Learning tai chi

Our school of tai chi adopts a taoist approach to learning; there is no rivalry, competition, anxiety, winning or losing.

Whilst there is a detailed syllabus and a clear method of development, students are free to proceed at their own pace.


Removing strain

Tai chi is concerned with the physics of relationship.
It aims to balance the body moment by moment.
Placing the body in the optimal position for strength at all times is a major concern.

An unbalanced body is a clear indication of poor physical awareness and is the first thing to be addressed in a tai chi class.
The careful practice of good body habits leads the student to avoid strain and damage.
Each new neigong reduces the risk of injury.


Calm mind, calm body

An agitated mind will not allow you to rest.
Being emotionally upset will also deny you rest.

You must be willing to put matters aside and stop, without worrying about things left undone.
Once your concerns are set aside, you can relax.

Rest is the end of all activity. Unless your motion ceases, you will not find rest.

Baguazhang: throws


Natural range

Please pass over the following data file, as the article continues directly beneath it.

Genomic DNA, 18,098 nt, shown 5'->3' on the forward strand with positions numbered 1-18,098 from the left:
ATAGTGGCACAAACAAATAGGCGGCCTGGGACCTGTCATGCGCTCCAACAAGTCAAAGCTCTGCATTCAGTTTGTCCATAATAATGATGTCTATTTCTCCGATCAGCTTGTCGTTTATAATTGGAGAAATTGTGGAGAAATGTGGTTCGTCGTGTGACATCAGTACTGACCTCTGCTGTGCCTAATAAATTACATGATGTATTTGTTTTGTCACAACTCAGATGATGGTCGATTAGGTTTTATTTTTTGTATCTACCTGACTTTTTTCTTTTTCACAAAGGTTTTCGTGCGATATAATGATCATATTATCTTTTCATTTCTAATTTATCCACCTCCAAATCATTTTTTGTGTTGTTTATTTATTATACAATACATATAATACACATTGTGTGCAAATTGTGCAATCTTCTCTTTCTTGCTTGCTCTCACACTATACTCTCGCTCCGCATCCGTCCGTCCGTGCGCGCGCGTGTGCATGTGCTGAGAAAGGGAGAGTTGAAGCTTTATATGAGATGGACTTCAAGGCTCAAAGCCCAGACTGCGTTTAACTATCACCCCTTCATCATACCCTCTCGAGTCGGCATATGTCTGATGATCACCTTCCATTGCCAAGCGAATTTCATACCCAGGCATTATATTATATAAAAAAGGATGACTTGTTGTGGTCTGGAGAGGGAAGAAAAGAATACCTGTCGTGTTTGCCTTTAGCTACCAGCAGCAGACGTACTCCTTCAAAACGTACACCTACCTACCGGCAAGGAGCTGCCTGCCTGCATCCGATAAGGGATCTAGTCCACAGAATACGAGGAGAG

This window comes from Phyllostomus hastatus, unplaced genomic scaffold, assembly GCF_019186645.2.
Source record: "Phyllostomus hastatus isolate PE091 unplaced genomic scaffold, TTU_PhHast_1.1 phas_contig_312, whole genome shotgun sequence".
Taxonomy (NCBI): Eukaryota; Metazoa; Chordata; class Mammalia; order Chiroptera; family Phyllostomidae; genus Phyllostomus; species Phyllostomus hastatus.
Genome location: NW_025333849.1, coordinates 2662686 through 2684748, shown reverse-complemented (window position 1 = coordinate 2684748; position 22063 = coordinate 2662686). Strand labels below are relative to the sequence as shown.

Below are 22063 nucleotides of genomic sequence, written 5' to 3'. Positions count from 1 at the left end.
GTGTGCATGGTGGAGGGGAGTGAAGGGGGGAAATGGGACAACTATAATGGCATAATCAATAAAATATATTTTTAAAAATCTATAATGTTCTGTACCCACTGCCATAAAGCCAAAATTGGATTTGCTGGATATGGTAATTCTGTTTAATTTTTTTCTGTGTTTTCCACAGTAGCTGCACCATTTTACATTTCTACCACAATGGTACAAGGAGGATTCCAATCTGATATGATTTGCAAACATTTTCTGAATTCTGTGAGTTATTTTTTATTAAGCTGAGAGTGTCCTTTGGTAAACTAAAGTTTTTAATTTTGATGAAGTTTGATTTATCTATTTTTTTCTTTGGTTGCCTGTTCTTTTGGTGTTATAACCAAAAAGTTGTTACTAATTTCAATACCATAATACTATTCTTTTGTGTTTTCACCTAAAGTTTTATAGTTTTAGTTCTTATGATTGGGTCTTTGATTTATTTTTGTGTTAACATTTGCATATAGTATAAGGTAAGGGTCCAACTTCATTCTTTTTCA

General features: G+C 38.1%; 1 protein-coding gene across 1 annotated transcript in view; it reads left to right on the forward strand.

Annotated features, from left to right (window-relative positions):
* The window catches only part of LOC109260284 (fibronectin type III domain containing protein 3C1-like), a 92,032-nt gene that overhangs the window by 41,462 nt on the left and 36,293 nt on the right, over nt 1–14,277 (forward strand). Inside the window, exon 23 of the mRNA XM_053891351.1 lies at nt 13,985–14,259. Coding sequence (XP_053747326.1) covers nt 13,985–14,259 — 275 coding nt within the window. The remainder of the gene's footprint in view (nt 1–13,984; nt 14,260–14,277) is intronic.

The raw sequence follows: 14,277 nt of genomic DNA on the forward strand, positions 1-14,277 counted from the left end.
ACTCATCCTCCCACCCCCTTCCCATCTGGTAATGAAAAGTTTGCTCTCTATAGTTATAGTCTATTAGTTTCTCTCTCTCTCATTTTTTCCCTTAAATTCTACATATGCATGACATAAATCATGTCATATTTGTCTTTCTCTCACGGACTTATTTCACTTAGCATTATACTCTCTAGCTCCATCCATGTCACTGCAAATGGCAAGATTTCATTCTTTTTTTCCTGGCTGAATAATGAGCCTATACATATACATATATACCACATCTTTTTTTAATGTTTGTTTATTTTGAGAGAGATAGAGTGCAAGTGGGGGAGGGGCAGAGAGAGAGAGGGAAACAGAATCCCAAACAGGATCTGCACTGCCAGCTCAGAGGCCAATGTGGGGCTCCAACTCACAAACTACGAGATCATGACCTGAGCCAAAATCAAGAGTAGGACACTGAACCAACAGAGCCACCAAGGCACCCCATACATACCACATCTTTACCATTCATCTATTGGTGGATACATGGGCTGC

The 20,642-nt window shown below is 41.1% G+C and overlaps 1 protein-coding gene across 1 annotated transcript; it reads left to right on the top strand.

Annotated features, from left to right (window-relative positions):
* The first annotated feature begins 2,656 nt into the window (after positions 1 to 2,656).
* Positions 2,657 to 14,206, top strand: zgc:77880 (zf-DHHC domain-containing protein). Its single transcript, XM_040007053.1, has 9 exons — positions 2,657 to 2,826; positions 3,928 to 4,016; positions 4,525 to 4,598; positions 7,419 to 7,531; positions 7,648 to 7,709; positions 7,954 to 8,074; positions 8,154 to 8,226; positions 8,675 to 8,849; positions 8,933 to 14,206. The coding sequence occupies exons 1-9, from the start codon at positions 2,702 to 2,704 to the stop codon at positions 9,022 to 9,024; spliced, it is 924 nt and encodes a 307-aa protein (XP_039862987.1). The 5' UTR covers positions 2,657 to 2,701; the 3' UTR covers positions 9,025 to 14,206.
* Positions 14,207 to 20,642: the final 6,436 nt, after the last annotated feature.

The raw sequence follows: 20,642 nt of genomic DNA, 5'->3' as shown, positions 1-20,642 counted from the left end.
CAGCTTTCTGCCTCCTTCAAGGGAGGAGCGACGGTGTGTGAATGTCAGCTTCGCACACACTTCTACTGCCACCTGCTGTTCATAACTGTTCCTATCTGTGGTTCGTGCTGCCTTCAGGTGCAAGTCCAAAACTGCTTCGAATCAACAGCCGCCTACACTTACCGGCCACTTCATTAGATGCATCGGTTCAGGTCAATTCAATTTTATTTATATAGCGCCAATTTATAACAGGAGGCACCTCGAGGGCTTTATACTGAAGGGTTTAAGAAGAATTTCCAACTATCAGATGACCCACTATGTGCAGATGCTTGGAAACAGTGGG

Our approach to tai chi works safely within your natural range:

If you move a limb away from your centre, the support decreases the further away it goes.
Experiment with your arms and legs - stretch them away in various directions...
In each instance there should be distinct boundary points where a subtle but tangible strain occurs and increases with the degree of movement.
You may not notice this initially; finding your natural range takes patience and sensitivity.


Be sensible

We ask that you disclose any medical problems before starting tai chi lessons so the practice can be tailored to suit your requirement and reduce the risk of discomfort or injury.
Should you have a condition that you think may affect your ability to perform tai chi, please consult a doctor.